Tip 2: Be location-specific when choosing your key phrases. This is because key phrases as broad as "massage therapist" are going to have competition from massage therapists across the country. The more competition there is for a key phrase, the harder it is get your website on the first page of the search results. Instead, be specific based on your location with key phrases like, "massage therapist in Chicago." These types of key phrases will have less competition, and because they are location-specific, it's likely the visitors you get from the search results will be from potential new clients in your neighborhood.
Tip 3: Choose a different key phrase for each page of your website. Each of your web pages should have their own dedicated key phrase. This gives you more opportunities to appear in the search results. For example, a massage therapist in Chicago could choose the key phrase "massage therapist in Chicago" for her home page. On the page where she talks about the hot stone massage that she offers, she could choose the key phrase, "hot stone massage in Chicago."
It's important that the key phrase you choose is relevant to the page you are choosing it for.
Step 2: Where to Put Key Phrases
Once you've chosen your key phrases for each page, you need to put them into action. The way to do this is to put them into three key spots on each web page. This part of SEO is slightly technical, so you may want to recruit the help of the person that made your website.
Spot #1 – Title tag. The title tag is the official title of the page and appears as the blue link shown in the Google search results. It is the most important place for your key phrase, as the title tag is a mini executive summary that tells Google what your web page is about.
Spot #2 – Header tag. The header tag is the large text at the top of your website. It clearly defines the web page's purpose and theme to your website visitor. Because it is usually near the top of the page and in larger text, Google translates this as being important information that defines what your web page is about.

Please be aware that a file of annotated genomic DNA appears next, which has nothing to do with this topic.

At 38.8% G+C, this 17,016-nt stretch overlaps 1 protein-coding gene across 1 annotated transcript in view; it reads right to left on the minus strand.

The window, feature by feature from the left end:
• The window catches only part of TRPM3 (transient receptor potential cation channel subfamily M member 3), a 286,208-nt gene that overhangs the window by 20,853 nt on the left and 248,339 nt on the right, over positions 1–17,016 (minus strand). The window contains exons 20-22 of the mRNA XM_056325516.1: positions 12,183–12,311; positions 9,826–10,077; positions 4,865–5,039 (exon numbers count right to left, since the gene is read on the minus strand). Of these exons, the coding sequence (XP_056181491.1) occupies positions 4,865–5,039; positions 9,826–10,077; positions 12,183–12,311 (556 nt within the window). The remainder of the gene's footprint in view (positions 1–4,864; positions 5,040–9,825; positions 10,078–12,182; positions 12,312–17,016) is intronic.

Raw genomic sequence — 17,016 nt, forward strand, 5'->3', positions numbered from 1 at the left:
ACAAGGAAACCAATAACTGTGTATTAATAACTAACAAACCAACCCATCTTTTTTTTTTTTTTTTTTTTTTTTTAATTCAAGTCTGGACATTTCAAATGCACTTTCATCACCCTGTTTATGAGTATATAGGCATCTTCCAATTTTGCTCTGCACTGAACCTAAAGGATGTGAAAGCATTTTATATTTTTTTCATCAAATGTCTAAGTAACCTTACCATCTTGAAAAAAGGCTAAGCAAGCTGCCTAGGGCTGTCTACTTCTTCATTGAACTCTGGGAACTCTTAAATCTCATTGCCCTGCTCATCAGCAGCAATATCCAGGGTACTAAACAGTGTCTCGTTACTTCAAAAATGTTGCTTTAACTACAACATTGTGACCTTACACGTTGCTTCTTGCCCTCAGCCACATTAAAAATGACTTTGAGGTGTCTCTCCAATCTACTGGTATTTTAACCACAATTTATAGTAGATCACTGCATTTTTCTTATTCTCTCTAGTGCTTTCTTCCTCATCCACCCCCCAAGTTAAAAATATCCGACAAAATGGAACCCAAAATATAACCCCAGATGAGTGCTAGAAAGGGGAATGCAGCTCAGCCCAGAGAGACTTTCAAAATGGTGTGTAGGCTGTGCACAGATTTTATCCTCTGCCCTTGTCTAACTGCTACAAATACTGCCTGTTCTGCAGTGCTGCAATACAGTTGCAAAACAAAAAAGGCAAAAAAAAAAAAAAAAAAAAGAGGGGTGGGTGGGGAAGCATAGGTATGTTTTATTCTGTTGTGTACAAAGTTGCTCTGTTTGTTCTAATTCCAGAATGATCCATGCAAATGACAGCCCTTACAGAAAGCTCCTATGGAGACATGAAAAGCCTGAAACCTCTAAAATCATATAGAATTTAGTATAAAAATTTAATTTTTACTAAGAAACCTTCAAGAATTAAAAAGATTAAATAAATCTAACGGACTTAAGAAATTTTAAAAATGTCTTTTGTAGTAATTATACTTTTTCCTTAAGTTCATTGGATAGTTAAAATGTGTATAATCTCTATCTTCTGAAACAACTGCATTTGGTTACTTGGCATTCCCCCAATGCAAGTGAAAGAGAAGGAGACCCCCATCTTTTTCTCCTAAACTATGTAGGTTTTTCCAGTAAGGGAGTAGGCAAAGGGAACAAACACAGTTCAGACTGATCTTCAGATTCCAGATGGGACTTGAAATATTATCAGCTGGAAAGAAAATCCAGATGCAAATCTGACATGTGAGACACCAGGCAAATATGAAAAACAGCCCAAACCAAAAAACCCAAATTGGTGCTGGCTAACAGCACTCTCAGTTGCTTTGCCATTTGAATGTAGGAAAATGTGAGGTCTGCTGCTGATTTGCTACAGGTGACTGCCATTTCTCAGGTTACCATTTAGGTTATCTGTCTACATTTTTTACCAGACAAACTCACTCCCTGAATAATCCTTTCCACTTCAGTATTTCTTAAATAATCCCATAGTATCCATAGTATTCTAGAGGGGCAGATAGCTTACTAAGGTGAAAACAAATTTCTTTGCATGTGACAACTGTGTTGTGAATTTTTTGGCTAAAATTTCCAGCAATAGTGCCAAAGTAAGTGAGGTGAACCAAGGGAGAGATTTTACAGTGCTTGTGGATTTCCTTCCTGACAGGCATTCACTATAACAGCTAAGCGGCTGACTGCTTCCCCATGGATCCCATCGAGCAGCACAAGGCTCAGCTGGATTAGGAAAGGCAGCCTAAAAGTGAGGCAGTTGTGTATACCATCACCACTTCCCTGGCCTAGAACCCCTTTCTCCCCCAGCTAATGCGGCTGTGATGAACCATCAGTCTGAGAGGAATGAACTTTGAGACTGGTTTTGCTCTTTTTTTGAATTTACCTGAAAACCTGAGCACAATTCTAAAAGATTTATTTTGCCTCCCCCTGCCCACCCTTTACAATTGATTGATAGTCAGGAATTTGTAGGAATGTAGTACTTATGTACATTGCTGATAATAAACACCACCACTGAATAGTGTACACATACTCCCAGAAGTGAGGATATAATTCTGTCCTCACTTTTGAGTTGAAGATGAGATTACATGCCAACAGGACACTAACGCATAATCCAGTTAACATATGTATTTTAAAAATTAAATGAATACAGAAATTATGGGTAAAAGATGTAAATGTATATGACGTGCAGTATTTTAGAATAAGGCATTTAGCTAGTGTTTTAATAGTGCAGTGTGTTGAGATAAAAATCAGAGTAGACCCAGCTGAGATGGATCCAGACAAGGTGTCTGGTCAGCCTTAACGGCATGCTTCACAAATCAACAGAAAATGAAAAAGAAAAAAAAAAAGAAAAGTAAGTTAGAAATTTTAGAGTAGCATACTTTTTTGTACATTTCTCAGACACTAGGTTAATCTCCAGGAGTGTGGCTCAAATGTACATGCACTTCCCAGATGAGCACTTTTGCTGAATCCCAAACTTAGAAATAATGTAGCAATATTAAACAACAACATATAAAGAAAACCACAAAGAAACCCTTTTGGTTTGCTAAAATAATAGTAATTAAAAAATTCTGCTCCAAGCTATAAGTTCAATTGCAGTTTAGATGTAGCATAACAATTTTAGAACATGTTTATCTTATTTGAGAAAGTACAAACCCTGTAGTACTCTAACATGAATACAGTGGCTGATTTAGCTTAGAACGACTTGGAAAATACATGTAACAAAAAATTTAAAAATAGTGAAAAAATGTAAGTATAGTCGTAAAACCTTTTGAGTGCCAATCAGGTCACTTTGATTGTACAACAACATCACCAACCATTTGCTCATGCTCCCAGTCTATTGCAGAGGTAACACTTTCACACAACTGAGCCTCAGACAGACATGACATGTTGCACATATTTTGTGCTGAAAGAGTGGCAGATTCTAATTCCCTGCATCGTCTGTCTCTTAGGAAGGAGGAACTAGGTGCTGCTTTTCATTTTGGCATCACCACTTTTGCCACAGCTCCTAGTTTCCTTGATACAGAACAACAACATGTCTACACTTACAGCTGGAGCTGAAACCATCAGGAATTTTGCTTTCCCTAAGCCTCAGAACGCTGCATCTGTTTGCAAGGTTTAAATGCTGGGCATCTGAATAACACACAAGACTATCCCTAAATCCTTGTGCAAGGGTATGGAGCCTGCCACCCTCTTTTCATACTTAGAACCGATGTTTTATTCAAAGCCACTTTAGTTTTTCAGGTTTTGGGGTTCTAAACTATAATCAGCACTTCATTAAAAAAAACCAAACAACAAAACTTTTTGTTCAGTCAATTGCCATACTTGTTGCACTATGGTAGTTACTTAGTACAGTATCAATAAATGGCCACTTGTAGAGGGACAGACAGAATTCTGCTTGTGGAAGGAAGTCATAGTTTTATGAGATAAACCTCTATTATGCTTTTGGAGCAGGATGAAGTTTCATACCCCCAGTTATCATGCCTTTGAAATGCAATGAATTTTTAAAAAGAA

Spot #3 - Body of the page. While the previous two are the most important, it's also helpful to have your keyword one more time on that page, casually mentioned in your descriptive paragraph. This offers Google some extra validation that your key phrase is relevant to your web page.
Step 3 – Rising to the Top
Steps 1 and 2 are the basic steps to optimize your website to be read by Google. The third step is all about moving your way to the top of the search results. The way Google does this is like an election. Each website gets "votes" and the website with the most "votes" is the #1 search result.
In Google's case, "votes" equals links. So the final step is getting as many people to link to your website as possible. For example, you may get links from industry association websites, referring practitioners or in web articles written by you or about you. This is an ongoing process and it can take several weeks to see the results of your hard work. It's important to stick with it and slowly see your website rise up Google's search results.
Bonus: 3 Important SEO Tips
First, always use text for your keywords. Google can't read images well, so make sure your keywords are actually text, not pictures/graphics. Second, don't use Flash. Like images, Google can't easily read Flash, so it is best to avoid using it. It should also be noted that iPhones and iPads don't support flash, so a website visitor from one of these devices will just see a blank page. And third, don't overdo it with key phrases. If Google sees a key phrase on your website an unreasonable number of times, it will hurt your chances of being on the first page of the search results.
Daniel Ruscigno is a co-founder of PatientCal. PatientCal offers simple-to-use practice-management software for small healthcare clinics. Previously, Daniel consulted for several companies to aide in their search-engine-optimization strategy.